I can plan for a vacation in May and a conference in June. I can plan for our newborn baby’s arrival in September and family trip in November. I can make many, many plans, but I must make them humbly, knowing that it is not by my will but God’s will that these plans will come to fruition.
While that reality has humbled me and pointed to the weakness in my own ability to control my situation, it has always brought me hope to remember God’s power and goodness in the midst of this crisis. While world leaders meet on a video chat to develop strategies and policies, it is God who reigns over all the earth.
“Why are the nations in an uproar and the peoples devising a vain thing?” the psalmist asks (Psalm 2:1). “For the Lord, the Most High, is awe-inspiring, a great King over the whole earth” (Psalm 47:2).
We don’t have a cure or a vaccine, but God who designed the universe knows the exact molecular composition of this virus. Hospitals run short on ventilators, but God is the very giver and breath of life. Governments vote on economic stimulus packages, but all creation belongs to our God. Our hope is not in government or scientists or doctors but in God almighty. He alone can save.
We are reminded during this crisis that only God can provide for our needs, both physical and spiritual. “The eyes of all look to you, and you give them their food in due season. You open your hand; you satisfy the desire of every living thing” (Psalm 145:15-16).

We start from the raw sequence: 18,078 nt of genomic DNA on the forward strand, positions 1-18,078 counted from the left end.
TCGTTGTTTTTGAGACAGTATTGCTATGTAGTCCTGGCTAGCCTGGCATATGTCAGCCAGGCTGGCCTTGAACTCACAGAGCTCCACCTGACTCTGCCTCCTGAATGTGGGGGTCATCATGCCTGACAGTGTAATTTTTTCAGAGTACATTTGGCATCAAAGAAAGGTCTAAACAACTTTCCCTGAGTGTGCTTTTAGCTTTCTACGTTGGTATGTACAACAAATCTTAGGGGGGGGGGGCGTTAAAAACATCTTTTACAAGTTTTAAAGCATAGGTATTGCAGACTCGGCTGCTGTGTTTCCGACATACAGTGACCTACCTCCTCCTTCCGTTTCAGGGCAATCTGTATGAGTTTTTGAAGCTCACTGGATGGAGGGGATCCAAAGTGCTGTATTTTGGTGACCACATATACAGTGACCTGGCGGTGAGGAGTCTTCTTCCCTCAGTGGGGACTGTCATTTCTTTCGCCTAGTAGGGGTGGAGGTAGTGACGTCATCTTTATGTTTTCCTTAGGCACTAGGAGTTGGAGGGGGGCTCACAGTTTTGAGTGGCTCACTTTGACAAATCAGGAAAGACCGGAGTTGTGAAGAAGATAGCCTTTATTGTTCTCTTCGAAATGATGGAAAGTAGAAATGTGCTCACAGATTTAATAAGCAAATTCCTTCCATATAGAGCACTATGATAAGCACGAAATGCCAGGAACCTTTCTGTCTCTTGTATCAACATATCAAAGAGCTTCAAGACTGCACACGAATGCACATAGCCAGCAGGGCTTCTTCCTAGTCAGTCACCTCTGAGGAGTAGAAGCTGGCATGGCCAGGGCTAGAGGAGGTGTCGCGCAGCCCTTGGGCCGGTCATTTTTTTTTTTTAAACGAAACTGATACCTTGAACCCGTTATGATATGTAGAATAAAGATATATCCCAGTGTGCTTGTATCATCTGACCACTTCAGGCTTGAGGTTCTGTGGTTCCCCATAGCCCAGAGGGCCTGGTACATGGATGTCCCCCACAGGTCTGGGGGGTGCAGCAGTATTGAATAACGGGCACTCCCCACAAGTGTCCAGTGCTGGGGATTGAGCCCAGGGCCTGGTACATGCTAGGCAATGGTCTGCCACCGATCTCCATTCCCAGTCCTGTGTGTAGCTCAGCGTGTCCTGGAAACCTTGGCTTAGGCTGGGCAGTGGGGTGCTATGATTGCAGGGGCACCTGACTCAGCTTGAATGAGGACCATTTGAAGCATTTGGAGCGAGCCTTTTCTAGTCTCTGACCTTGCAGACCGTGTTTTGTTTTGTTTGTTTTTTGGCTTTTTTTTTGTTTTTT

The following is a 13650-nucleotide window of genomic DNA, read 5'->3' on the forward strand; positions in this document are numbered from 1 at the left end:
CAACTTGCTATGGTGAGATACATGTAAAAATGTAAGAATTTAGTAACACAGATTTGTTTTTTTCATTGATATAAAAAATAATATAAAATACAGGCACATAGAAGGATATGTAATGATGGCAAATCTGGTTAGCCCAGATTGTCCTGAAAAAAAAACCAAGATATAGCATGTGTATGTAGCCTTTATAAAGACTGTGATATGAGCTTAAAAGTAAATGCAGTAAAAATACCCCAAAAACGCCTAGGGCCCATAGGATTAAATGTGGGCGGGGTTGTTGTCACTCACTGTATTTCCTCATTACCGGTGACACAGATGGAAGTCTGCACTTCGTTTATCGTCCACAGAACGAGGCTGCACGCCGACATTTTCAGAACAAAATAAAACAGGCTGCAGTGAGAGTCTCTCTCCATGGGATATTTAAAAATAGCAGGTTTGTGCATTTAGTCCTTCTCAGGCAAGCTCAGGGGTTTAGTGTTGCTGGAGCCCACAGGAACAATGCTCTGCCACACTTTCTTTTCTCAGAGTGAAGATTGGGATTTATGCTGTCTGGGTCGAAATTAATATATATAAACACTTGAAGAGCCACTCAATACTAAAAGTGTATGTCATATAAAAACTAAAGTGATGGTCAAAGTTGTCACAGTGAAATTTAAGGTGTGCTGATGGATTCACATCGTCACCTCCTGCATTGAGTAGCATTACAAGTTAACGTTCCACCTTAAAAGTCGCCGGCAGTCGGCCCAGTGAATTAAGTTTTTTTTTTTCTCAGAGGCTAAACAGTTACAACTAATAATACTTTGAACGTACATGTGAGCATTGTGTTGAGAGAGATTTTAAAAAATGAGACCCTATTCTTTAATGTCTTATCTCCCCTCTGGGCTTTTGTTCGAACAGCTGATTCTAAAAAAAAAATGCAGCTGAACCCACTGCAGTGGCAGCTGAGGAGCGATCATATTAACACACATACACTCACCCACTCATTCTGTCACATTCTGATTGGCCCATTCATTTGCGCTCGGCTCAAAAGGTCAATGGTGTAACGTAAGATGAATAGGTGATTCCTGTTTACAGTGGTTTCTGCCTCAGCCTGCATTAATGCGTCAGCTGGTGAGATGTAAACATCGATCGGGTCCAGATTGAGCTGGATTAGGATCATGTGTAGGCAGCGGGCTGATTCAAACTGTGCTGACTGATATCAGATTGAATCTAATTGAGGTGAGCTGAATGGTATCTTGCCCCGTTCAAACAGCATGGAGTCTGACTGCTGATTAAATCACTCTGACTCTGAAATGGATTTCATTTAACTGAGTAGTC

God’s plans are better
Tomorrow, I will wake up to a two-year-old daughter. Three months ago, I had planned to take her to the science museum with my mom and meet my husband for lunch and ice cream. I planned to spend the rest of the day baking cupcakes and cutting out banners. Instead, I will praise God for what he had planned instead, a quiet day together as a family. (But there will still be cupcakes!) While I thought I had a good plan, God’s plan is even better. And while I may not understand, I can trust that he is a better planner than I could ever be.
“For as the heavens are higher than the earth, so are my ways higher than your ways and my thoughts than your thoughts” (Isaiah 55:9).
So while you are (hopefully) at home social distancing, take a moment to grieve the losses you have felt during this pandemic, even if they are small ones. Then allow that grief to point you to places of weaknesses in yourself and the strength of God. Whether your pain is in figuring out how to finish out the school year at home or finding a job during a recession or fighting the coronavirus yourself, you can be sure that God will use even these trials to sanctify you to become more like Jesus Christ. Take joy that while our economy, health, and other global systems might be weakening, your faith is only being made stronger day by day.
“Count it all joy, my brothers, when you meet trials of various kinds, for you know that the testing of your faith produces steadfastness. And let steadfastness have its full effect, that you may be perfect and complete, lacking in nothing” (James 1:2-4).